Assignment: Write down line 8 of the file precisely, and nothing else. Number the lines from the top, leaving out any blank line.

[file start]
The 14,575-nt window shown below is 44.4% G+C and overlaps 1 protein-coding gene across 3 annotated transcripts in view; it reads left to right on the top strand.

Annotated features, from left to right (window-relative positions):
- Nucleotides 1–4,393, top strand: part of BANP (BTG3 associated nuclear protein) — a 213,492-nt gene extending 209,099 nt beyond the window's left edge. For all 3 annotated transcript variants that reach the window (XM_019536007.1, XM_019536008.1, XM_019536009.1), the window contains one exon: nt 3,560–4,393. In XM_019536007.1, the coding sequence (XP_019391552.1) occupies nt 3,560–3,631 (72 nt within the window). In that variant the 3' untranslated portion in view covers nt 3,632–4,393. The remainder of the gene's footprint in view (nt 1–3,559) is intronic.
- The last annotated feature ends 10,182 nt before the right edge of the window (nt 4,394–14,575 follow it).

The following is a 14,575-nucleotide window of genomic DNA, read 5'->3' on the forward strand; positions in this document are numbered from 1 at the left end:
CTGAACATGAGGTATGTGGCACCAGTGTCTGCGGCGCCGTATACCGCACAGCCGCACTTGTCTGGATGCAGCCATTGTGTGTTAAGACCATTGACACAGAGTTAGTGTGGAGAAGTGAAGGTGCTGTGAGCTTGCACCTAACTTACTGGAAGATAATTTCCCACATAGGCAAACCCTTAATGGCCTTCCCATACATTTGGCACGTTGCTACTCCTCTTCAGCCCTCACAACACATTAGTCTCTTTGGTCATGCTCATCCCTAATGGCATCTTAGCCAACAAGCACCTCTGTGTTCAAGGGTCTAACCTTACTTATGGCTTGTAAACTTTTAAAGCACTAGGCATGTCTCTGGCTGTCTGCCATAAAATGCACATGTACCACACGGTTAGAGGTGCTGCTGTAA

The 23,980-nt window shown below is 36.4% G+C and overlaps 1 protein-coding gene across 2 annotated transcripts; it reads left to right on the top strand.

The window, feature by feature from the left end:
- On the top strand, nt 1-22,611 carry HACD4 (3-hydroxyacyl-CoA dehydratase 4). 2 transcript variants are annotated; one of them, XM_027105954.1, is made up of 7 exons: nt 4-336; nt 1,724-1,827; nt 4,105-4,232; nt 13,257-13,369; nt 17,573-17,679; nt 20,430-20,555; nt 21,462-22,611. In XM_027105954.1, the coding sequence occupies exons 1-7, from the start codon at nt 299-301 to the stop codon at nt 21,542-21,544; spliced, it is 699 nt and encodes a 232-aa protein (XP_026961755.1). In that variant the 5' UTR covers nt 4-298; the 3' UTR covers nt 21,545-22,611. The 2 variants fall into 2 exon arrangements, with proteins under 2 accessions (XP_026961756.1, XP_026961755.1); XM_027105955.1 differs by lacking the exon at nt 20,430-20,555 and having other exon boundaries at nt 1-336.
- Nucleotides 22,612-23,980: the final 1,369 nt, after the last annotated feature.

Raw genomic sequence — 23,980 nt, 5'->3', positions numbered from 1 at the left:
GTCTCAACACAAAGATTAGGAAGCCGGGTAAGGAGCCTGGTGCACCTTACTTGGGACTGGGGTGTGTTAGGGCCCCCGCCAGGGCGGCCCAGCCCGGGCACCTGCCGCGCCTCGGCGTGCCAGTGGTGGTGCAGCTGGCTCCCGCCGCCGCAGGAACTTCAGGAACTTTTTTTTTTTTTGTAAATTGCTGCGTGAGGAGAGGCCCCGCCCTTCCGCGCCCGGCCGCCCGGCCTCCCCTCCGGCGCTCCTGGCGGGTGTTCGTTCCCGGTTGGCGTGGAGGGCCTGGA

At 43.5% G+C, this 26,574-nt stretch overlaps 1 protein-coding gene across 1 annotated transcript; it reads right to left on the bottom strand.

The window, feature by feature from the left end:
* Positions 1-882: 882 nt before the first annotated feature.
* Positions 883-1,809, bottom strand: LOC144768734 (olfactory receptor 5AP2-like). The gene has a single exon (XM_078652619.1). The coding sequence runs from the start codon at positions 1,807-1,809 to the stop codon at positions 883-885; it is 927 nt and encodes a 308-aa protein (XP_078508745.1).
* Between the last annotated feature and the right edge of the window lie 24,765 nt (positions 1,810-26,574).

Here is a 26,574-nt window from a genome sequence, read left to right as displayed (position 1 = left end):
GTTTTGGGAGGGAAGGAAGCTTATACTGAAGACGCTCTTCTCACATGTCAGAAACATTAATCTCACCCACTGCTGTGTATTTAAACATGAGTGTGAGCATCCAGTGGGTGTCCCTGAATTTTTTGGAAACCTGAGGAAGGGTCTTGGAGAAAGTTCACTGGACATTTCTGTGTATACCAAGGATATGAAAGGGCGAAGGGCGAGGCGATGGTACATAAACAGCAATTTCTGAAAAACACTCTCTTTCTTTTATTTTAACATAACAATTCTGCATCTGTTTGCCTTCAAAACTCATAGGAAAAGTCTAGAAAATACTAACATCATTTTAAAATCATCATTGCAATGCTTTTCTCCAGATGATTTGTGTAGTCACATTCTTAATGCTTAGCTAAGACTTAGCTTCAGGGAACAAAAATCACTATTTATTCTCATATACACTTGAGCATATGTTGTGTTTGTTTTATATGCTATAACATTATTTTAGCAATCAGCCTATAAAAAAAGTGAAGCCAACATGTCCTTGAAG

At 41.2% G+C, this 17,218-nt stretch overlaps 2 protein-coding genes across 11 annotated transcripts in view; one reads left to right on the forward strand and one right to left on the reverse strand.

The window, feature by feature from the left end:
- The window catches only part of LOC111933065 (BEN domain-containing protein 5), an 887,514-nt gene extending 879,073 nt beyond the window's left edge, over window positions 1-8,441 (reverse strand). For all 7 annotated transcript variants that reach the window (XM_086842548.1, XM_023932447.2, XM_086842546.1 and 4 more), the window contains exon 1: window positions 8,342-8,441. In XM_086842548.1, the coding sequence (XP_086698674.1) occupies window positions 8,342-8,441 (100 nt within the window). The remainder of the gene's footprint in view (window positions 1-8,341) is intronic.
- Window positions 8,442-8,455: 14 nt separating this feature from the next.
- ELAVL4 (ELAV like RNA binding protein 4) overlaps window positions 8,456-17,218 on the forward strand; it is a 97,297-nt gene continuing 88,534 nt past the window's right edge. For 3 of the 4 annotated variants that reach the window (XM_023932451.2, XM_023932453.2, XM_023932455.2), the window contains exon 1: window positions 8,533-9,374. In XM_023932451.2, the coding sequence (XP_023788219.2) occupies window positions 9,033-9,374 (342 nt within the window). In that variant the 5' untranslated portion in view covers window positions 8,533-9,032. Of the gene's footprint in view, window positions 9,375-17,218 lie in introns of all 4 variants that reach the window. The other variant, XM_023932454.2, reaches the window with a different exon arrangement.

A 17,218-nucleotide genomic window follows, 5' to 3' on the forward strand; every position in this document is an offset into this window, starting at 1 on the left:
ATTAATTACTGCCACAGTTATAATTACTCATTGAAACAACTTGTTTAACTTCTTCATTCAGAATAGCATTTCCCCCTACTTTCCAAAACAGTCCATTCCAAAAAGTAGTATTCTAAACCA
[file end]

The window, feature by feature from the left end: